Although the spacecraft was generally healthy, an issue arose that continues to the day this text is written. The EPS has a watchdog mechanism that reacts to the lack of communication from the onboard computer (OBC) if it is over a certain time threshold - four minutes by default. This watchdog mechanism is triggered frequently, resetting the spacecraft at an average of about 26 hours. Much longer and shorter periods have been observed (from one orbit to five days). The SPORT team was not able to determine the cause of the problem, although some possibilities have been identified. Those include a software defect or malfunction in any of the nodes connected to the I2C bus. An analysis of the moments of reboots over approximately 100 occurrences (in three months) suggest there is no relation between the reboots and positions on the globe. 

The status check revealed that five out of the seven elements that should have been deployed were successfully deployed. One boom was not, and therefore also its respective array. This demanded manual deployment tries over the course of some days, with different parameters, including the deployment of the array to force the deployment of the boom above it. The tries were unsuccessful, and the elements remain stowed. 

The stowed solar panel array results in reduced power availability, which however has not caused problems or concerns during the mission so far. Eventually the decision was made to leave the booms stowed and proceed with the commissioning phase. At this point, the LEOP phase was considered over.

The EPS meets expectations, with adequate power conditioning and distribution. All power buses and switchable lines operate within their nominal operating ranges. Energy consumption levels are very close to what has been characterized during AIT. The only situations in which the battery was not fully charged or close to that were in tests involving the payloads, with a significant energy consumption. To this date, the battery has not undergone a significant depth of discharge, except in a handful of situations. 

Evaluation of the spacecraft housekeeping data, along with simulations on ground, led to the conclusion that there was a mismatch between the actual orientation axes of reaction wheels and the reference matrix embedded in the ADCS onboard software. Fortunately, we could change the elements of the reference matrix via telecommand (TC) and validate the correction through an open-loop flight test procedure.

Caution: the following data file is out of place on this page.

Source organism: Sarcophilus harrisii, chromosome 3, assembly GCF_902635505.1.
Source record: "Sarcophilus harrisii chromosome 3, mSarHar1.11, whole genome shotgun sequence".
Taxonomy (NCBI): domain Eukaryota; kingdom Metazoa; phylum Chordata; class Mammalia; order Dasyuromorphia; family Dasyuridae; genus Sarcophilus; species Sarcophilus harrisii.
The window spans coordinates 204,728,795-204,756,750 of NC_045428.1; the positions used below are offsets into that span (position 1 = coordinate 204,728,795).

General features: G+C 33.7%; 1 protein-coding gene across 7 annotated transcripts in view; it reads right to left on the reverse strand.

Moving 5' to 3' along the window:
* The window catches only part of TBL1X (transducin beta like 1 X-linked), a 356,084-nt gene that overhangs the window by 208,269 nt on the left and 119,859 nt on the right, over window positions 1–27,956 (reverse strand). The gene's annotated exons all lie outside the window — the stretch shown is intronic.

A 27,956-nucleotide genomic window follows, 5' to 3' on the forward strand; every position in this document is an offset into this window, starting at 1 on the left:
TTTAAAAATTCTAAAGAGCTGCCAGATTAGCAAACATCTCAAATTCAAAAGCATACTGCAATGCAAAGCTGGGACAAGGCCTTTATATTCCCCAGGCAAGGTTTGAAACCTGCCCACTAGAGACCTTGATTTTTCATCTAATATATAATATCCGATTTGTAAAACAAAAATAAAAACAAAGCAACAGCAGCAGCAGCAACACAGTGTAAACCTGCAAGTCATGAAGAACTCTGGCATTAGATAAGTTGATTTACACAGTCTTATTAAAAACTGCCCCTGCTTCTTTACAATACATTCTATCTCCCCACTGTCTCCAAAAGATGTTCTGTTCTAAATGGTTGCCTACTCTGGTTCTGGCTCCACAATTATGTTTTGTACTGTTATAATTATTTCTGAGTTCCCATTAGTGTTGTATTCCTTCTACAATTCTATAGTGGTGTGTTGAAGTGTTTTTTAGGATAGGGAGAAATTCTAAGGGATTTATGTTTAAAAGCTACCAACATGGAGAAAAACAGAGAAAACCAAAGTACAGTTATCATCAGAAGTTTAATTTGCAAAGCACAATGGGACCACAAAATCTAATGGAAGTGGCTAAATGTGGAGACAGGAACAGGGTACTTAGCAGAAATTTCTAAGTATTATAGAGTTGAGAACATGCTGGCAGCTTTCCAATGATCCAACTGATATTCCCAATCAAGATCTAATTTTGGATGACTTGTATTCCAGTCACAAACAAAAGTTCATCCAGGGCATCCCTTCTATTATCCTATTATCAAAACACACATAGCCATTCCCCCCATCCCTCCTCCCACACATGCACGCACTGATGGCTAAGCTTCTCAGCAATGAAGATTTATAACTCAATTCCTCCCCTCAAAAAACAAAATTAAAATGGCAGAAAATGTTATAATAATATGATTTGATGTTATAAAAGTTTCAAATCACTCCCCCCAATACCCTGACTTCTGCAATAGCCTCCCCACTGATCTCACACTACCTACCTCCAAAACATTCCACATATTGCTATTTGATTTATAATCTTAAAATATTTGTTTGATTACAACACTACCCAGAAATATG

The respective procedures to perform AAM and NM presented challenges because they rely on precise attitude determination by ADCS sensors, and it has been difficult to obtain valid attitude readings from the star tracker - the most precise sensor. Even when the star tracker achieves a valid attitude and despite control modes stabilizing the spacecraft in the inertial reference frame a few times, in most of the attempted cases the control system does not converge, and we do not observe a station-keep behavior. For that reason, obtaining nominal pointing for the science payloads is still an ongoing challenge. 

First, due to an undetermined reason, the uplink is intermittent even in good passes, causing the operators to sometimes need to resend TCs multiple times until the spacecraft receives and executes them. Sometimes the spacecraft does receive TCs, but the downlink fails, causing the response to a TC to be lost and sacrificing precious pass time. There are also infrastructure issues that happen sporadically that cause passes to be lost, such as network connectivity problems between the control room and the ground station antennas. Also, some procedures such as scheduling an X-band downlink pass take several TCs that could have been synthesized into fewer during software development, by means of an automated procedure. 

n SPORT, the superset of all data generated by the bus and by the payloads is downloaded via X-band. The downlink has been successfully demonstrated several times, which validates the end-to-end chain (data collection to data analysis on the ground by the science teams). However, the X-band downlink also presents a difficulty, which is the fact that the onboard X-band antenna is directional. Coupled to the lack of nominal pointing, and with a low (but not null) angular momentum, it makes the success of any given X-band transmission an uncertainty. 

Failure cause One solar array not deployed, but not failure inducing.
Sources [1] [2] [3] [4] [5] [6]
Photo sources [1] [2] [3] [4]
COTS subsystems
  • BATTERY - Clyde Space
Subsystems sources [1]
On the same launch

Last modified: 2024-05-29